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A horror movie about ghosts, possession, reincarnation. Ah Kan (Chan Chen) encounters sinister turns of fate where he works (a fellow security guard dies by choking on a bone, another is strangled by a wet newspaper), and he becomes frightened enough to consult with a Taoist priest. The priest informs him that his workplace had been the site of kidnappings and murders, his house is another source of unnatural influence, and he was born on a day that makes him vulnerable to wandering ghosts. These dark forces also threaten his pregnant wife and unborn child, leading Ah Kan on a harrowing journey into the unknown in order to protect himself and his family. Written by
Occasionally impressive Hong Kong ghost horror story by Dennis Yu
Hong Kong film maker Dennis Yu directed this often acclaimed horror film in 1981. The Imp tells the story of an unemployed man, whose wife is pregnant and about to give birth any day. He manages to find job as nightwatch in some huge market, and he soon makes friends with his fellow nightwathers. Soon, strange things start to happen as some of his colleagues die horribly and weird smoke and noises come from the elevator shaft. This all is iced by protagonist's wife's strange behaviour as she is about to give birth to her child. This all sounds pretty chilling, and I'm glad to be able to say the film delivers, at least to some extent.
I'm mostly impressed by the film's visuals and use of mostly green smoke as an element depicting the forthcoming terror. Cinematography is also great as empty passages are very ominous as our men travel there at night without knowing about the horrors that live underneath. The music is also surprisingly effective and it is used pretty wisely, and also in scenes one wouldn't expect that kind of music i.e. it plays quietly on background during seemingly peaceful and calm parts in the film. It really tells that even though the characters don't know it, there is something very evil in the air throughout the film. The ending is more than chilling and the final scene seemed first even gratuitously gruelling, but then I realized that it is more gruelling in mental level than physical level. The viewer is left to wonder whether the character managed to win the evil spirit/ghost or not. I understand all the positive comments this film has received during all these years, and this only makes me wonder how effective are the most praised ghost horrors from Hong Kong like Rape After, a sadly rare film I haven't managed to track down.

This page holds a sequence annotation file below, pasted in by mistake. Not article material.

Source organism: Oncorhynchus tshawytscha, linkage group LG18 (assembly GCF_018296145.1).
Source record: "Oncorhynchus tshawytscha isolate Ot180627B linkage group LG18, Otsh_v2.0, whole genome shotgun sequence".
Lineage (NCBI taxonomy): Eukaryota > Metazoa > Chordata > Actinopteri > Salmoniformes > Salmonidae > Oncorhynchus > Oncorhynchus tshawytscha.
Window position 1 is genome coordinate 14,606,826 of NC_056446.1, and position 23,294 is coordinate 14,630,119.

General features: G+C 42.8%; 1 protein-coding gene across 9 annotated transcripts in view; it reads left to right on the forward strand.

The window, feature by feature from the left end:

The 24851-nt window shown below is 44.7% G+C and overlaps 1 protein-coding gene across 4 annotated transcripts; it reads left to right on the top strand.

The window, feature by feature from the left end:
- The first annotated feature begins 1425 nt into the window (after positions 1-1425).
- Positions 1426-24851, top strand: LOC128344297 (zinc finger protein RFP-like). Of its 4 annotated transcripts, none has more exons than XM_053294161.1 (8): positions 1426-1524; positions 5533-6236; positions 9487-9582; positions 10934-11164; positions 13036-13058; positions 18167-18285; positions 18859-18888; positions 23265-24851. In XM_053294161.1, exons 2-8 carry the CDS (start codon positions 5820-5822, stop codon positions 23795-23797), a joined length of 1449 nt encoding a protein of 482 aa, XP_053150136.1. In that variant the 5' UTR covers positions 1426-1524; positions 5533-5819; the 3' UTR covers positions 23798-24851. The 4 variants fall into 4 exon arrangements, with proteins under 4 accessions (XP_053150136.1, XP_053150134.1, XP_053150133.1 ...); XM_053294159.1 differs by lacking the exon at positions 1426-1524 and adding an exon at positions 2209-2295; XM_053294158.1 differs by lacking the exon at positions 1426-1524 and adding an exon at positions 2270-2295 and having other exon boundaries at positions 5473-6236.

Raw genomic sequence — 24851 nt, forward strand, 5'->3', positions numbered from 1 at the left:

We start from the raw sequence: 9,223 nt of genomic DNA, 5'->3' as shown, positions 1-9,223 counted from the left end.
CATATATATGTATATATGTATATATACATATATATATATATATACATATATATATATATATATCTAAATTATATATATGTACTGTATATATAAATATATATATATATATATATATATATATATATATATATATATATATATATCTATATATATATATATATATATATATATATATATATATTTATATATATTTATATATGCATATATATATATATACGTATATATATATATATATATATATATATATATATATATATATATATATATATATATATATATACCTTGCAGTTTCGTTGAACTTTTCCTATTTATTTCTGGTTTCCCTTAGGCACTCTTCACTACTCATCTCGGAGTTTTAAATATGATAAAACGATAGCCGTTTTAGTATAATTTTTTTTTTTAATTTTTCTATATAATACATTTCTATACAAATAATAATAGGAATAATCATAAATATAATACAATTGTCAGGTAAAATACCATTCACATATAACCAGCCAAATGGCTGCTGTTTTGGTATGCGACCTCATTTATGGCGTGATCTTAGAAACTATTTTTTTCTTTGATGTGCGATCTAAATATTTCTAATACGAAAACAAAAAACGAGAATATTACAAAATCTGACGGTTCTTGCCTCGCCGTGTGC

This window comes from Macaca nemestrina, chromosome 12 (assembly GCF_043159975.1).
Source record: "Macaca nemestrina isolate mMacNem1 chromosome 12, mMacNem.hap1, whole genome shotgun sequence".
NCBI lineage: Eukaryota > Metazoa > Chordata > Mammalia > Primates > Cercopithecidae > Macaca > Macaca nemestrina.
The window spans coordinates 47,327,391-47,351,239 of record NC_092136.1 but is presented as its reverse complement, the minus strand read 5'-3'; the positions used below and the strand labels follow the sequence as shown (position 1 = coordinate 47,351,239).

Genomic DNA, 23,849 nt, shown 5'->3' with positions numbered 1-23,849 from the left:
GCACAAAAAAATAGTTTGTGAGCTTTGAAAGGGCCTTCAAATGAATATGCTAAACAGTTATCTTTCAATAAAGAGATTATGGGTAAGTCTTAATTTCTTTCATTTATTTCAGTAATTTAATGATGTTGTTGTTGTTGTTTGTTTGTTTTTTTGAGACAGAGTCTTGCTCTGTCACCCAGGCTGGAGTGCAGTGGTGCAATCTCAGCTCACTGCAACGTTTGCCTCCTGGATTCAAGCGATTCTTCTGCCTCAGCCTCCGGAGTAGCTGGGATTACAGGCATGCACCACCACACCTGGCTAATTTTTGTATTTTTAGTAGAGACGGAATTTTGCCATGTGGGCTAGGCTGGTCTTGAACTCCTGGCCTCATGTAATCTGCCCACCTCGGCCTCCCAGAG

Main problems in Dennis Yu's film are that occasionally it takes itself too seriously and becomes little unintentionally comical to watch. Also, as usual, there are some things that should have been explained more carefully, like how the priest knew exactly everything that will happen and so on. There are many scenes that don't seem to make sense if one isn't familiar with Asian traditional symbolism like what does it mean when the kitchen stove is broken. Stoves are being connected to the outcome of pregnancies, and that is one of the main points in the story as the newly born baby may be little different, if things go as wrong as possible and as the evil spirit has planned.
The effects are also nice and interesting, as there's one graphically depicted surgery, many slow moving zombies and some other scenes of terror and horror. Some scenes give genuine "shocks" as zombies appear suddenly behind characters and so on, so the viewing experience should be pretty intense, as it was in my case.
After all, I liked this more than, let's say Ching Siu Tung's Witch From Nepal (1985), which is another Hong Kong horror story from the eighties. Dennis Yu has also made films like rarely seen Beasts (1980) and Evil Cat (1986). The Imp has been remade also in Hong Kong but I don't know what's that remake like. The original has some great and memorable visuals added with great soundtrack, and overall this is noteworthy horror film for fans of Eastern cinema, but still not a masterpiece nor particularly immortal film in horror genre. 7/10
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